Also created in 2007, eToro is an atypical forex broker (you can see why in our eToro review), and is in a sense the opposite of ZuluTrade. This company began in 2010 with its first Social Trading function thanks to its innovative OpenBook, and it continued focusing on this very sector, adding then also a basic Copy Trading function. eToro is among the first companies to have also expanded in trading on the most famous index, and trading equities and commodities with the use of CFD. You can see all the assets available with this broker in our eToro trading section.

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    How is the entire industry changing?

    changes on social trading industry

    No doubt Mirror, Copy and Social Trading are among the most interesting innovations of recent years in the field of capital investment and trading.

    There are increasingly insistent rumors that the global banking establishment is trying to curb the rise of these systems, for the simple fact that this way of investing “takes away” money from the old instruments and classic investment companies.

    Indeed, the user who decides to invest in these sectors maintains possession of their account and money, and they simply move it according to what others do. This means not delivering money to those third parties (which in essence belong all to the investment banks) who run it on behalf of their investors, adding expensive commissions.

    We’ll see what will happen in the coming years.

    However, we can already see how important institutions have begun to take an official stand towards these new areas, in particular with regard to the investor protection.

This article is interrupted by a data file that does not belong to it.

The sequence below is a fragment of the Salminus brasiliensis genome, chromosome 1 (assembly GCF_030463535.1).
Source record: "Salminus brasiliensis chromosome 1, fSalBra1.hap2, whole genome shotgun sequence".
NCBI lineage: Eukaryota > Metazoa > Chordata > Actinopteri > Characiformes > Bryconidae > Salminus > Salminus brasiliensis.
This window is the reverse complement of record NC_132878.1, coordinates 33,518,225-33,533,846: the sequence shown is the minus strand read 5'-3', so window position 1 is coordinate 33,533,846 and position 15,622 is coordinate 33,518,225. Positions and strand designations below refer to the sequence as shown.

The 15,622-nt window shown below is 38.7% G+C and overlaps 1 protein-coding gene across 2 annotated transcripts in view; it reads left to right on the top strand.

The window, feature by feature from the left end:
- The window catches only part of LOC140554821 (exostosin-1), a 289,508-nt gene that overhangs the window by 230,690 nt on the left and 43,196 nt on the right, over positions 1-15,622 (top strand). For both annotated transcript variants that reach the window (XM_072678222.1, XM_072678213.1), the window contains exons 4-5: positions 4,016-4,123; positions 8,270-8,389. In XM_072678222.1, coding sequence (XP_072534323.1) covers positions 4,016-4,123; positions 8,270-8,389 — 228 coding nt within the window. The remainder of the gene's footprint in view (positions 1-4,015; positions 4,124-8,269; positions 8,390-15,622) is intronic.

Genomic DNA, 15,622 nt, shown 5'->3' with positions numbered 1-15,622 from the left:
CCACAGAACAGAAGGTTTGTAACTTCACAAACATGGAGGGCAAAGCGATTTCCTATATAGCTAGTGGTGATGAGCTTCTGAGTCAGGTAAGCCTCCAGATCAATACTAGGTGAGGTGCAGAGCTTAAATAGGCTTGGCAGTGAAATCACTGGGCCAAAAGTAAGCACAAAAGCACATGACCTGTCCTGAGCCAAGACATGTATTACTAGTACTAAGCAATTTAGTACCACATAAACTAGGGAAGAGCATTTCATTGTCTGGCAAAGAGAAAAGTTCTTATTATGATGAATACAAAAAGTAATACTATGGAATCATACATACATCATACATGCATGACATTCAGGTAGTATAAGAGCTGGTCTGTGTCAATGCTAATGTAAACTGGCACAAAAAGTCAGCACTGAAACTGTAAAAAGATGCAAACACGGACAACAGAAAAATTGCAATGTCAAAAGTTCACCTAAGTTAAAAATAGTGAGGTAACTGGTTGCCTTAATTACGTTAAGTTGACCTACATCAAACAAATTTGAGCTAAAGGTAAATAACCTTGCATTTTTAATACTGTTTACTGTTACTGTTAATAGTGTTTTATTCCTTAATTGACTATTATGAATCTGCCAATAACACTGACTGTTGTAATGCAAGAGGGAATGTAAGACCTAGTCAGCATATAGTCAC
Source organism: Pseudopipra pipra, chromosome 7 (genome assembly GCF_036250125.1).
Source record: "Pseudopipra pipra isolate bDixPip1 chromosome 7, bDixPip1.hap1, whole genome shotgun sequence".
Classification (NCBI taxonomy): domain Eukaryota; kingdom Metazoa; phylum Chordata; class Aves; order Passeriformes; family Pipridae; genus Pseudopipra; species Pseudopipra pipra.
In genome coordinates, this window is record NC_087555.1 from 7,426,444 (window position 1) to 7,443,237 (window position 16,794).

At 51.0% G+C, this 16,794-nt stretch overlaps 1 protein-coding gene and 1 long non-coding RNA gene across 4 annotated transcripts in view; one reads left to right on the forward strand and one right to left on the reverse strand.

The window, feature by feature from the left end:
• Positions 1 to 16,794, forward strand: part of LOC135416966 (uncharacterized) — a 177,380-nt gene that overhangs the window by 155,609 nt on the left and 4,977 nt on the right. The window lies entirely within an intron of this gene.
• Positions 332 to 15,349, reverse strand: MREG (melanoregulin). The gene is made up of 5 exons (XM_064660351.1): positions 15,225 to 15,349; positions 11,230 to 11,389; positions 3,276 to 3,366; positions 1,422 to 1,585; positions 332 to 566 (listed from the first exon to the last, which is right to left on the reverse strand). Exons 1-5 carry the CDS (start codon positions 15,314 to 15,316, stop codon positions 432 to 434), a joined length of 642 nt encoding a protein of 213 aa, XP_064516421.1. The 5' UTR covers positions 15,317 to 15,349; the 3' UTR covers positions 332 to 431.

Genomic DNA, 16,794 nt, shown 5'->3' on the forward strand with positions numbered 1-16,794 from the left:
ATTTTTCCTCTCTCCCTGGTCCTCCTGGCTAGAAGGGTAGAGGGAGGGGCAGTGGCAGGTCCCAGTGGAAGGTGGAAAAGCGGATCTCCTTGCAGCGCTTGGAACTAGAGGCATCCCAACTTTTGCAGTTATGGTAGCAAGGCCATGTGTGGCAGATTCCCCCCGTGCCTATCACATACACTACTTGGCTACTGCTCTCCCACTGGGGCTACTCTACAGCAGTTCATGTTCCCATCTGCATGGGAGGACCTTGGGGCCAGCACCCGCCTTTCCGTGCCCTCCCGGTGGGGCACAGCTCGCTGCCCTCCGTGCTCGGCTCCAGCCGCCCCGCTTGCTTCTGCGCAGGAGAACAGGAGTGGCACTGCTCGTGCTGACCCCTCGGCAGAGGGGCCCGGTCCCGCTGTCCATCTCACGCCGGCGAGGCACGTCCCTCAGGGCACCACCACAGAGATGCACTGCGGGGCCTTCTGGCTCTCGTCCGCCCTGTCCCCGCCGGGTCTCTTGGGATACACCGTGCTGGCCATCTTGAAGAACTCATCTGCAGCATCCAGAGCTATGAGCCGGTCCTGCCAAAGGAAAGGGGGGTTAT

We are talking in particular of the European Union that, with the upgrade to the MiFID II, has basically equated Mirror Trading and Copy Trading to Asset Management. Little has changed on a practical level; the functioning has remained almost the same as before, but companies have had to update their regulations and some services. As a matter of fact, now users are a little bit less free then before, but they are definitely more protected.

    From the point of view of an “old style broker” instead, these systems facilitate the acquisition of new customers and the retention of old ones, since both can access profitable strategies even without any experience, and that’s why more and more Forex and CFDs brokers are integrating Mirror, Copy and Social Trading functionalities as a part of their offers.

    Many are the skeptical as to whether sharing information in a social way cannot do much, if anything, in an area as complicated as Retail Trading. However, important studies have been conducted showing that the Wisdom of the Crowd (if used in the right way) can be a valuable ally when trading and investing.

    From the media’s point of view, there’s no doubt that the entire industry is generating more and more interest. The main industry websites are devoting more and more articles to the topic. Looking on Google, there’s a growing demand for “Reviews” about the companies and their services; more and more blogs are dedicating posts to these topics and “someone” has even decided to create the first guided Social Trading course.

    Where are we going next?